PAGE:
Raccoon Facts

Interesting Facts About the 'Washing Bear' Raccoons

Keeping raccoons as pets may not be a wise option; courtesy, their unpredictable behavior. However, that doesn't deny the fact that they are quite amazing in themselves.
The raccoon, also known as the common raccoon or North American raccoon, is a medium-sized mammal native to North America. The species is typically characterized by its dexterous front paws, which are hypersensitive in nature, and its peculiar face mask; both of which have made it famous in folklore and popular culture.

Facts about Raccoons

Did you know that the raccoon is widely considered one of the most intelligent animals in the world? Studies have revealed that it has the tendency to remember tasks that it was made to do, even after a gap of 3 years. A compilation of more of such facts is given below, with the sole purpose of making you well-acquainted with this animal.

Habitat: Even though its habitat is most often traced to deciduous and mixed forests in North America, individuals belonging to this species are also found in mountainous regions and coastal marshlands of the continent. This wide distribution of raccoons can be attributed to the fact that they can adapt to different conditions with immense ease. Owing to their exceptional adaptation skills, they are often seen in urban areas, where they are considered nuisance by the locals.

Appearance: With their body length ranging between 16 to 28 inches and weight between 8 to 20 lbs, raccoons boast of being the largest member of the Procyonidae family; other members of this family include species like kinkajous, ringtails, and cacomistles. Their grayish coat with dense underfur is perhaps their most important physical feature, as it protects them from the cold weather prevailing in their natural habitat. Their peculiar face mask―along with their tendency to raid homes in urban areas―has earned them the title 'masked bandits' in urban areas of North America.

Diet: A great deal of diversity can be seen in their dietary habits. Their diet consists of a wide variety of foods, which include invertebrates, vertebrates, as well as plant products. This variety in their diet makes raccoons omnivores, who are more inclined towards food that is available easily rather than hunting down live animals. Being nocturnal, raccoons are active at night wherein they hunt on animals smaller than them.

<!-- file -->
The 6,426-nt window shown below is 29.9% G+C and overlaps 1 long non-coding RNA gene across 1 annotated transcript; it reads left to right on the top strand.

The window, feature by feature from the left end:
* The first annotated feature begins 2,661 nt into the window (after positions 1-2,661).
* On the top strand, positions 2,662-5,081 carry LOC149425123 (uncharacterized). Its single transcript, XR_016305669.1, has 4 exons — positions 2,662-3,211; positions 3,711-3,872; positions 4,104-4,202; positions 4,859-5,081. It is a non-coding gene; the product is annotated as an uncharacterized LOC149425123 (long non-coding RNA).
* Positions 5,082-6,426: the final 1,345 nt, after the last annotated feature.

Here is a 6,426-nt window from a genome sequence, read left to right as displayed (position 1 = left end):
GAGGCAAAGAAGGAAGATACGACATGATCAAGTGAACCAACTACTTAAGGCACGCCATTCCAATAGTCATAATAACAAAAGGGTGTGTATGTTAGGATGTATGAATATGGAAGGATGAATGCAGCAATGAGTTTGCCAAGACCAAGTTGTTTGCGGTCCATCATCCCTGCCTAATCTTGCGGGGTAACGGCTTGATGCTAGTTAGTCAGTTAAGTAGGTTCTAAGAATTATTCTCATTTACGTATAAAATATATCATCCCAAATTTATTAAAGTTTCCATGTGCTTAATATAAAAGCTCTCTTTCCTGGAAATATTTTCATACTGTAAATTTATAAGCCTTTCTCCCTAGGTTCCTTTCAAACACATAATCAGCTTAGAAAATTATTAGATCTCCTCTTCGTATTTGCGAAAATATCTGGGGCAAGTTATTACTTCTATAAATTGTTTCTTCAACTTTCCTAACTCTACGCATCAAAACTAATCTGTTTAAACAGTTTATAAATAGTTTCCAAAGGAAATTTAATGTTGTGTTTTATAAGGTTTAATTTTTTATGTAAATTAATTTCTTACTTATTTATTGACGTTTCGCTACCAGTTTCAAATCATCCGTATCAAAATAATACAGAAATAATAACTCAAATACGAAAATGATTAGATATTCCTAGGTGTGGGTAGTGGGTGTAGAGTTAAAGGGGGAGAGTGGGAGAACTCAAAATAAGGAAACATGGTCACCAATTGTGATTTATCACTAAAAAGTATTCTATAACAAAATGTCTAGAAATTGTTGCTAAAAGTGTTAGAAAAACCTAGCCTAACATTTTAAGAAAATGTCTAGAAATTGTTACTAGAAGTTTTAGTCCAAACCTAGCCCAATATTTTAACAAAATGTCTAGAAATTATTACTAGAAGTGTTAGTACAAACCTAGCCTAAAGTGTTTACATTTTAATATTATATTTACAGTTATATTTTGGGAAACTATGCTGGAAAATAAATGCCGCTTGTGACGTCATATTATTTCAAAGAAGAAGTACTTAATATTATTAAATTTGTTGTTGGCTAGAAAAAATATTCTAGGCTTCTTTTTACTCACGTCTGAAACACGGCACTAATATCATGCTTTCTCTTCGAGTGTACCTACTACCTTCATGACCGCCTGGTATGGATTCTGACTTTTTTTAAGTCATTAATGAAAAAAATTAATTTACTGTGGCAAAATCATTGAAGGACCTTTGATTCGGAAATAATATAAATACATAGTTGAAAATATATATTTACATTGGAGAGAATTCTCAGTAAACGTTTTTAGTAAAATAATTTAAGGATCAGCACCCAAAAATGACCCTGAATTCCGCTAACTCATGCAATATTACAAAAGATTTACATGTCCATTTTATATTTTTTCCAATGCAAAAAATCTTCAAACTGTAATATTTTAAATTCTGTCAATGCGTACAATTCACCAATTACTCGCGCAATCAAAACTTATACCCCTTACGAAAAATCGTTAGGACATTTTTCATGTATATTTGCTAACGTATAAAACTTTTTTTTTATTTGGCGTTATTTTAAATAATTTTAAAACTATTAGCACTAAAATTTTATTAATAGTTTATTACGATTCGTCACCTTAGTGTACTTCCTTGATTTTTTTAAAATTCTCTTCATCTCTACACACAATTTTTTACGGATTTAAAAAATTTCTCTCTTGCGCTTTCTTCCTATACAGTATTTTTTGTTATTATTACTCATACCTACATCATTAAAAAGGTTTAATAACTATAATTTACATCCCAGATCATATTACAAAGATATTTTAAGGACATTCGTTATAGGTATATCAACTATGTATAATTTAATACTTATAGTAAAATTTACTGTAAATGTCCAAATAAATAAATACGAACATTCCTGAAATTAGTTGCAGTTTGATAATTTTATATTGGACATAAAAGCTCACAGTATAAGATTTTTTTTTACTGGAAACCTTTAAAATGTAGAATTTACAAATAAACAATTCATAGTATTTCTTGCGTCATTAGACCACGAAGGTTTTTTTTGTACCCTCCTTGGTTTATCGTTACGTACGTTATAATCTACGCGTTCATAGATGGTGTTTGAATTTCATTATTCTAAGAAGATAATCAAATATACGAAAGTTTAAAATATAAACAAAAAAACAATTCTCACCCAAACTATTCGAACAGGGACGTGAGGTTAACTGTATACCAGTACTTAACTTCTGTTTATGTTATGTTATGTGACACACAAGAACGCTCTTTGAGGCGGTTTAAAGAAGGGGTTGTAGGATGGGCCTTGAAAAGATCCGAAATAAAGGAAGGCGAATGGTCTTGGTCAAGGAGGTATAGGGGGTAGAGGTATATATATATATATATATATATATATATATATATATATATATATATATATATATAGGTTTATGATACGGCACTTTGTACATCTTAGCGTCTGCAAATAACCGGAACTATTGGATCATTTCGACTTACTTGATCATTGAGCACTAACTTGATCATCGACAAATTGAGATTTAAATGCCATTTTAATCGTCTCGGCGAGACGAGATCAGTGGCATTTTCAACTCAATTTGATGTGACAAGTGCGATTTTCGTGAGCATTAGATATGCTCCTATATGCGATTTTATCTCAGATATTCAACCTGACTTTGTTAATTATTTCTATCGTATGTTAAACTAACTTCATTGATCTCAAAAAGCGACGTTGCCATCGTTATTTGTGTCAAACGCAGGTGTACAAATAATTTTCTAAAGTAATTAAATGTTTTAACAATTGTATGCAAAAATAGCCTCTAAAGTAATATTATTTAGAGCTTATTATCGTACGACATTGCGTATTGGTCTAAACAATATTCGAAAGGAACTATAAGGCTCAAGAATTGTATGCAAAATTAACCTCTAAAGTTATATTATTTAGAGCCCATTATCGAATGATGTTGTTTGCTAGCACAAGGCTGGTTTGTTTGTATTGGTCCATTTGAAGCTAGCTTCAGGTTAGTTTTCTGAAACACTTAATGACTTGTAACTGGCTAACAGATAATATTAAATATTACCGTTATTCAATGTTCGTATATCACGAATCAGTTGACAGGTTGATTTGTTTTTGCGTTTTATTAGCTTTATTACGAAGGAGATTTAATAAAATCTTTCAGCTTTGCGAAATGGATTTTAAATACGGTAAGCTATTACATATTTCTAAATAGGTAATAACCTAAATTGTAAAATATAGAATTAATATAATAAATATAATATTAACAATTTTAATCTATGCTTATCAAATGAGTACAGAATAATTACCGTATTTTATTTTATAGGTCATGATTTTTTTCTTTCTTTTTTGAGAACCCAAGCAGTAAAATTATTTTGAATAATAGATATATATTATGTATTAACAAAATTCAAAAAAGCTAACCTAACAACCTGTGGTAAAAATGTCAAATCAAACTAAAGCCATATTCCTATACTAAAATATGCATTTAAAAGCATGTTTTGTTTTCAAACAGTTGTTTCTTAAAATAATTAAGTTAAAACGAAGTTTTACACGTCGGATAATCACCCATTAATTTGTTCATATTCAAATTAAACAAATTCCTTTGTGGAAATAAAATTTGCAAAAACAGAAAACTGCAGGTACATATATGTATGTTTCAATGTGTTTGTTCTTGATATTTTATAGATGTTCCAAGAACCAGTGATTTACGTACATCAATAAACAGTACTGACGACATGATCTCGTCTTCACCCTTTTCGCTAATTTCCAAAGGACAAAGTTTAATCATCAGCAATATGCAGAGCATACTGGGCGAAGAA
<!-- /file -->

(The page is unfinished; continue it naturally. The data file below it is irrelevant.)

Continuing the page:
Lifespan: Raccoons have an average lifespan of around 5 to 8 years in the wild, but live longer in captivity. Though rare, there do exist records of individuals as old as 15 years living in captivity. To a significant extent, their short lifespan in the wild can be attributed to predation by bobcats, coyotes, great horned owls, bald eagles, etc. Other than these predators, some are killed by hunters, while others die due to collision with cars in their natural habitat.

Reproduction and Young Ones: The mating period for this species begins in January or February, and 4 to 5 young ones are born in April and May following a gestation period of around 65 days. A baby raccoon is known as a kit. Kits open their eyes around 3 weeks after their birth. Albinism is also quite common in raccoons, with albinos having a weak immune system and short lifespan. Scientists also reveal that albino raccoons can be blind and deaf at the same time.

As we said earlier, raccoons are considered pests in urban areas and therefore, people often resort to various trapping techniques to get rid of them and repellents to keep them off their property. While their native habitat lies in North America, today they are also found in some parts of Europe and Asia, where they were introduced in the mid-20th century.
North American raccoon (Procyon lotor) eating a killed squirrel
Raccoon in the sunlight.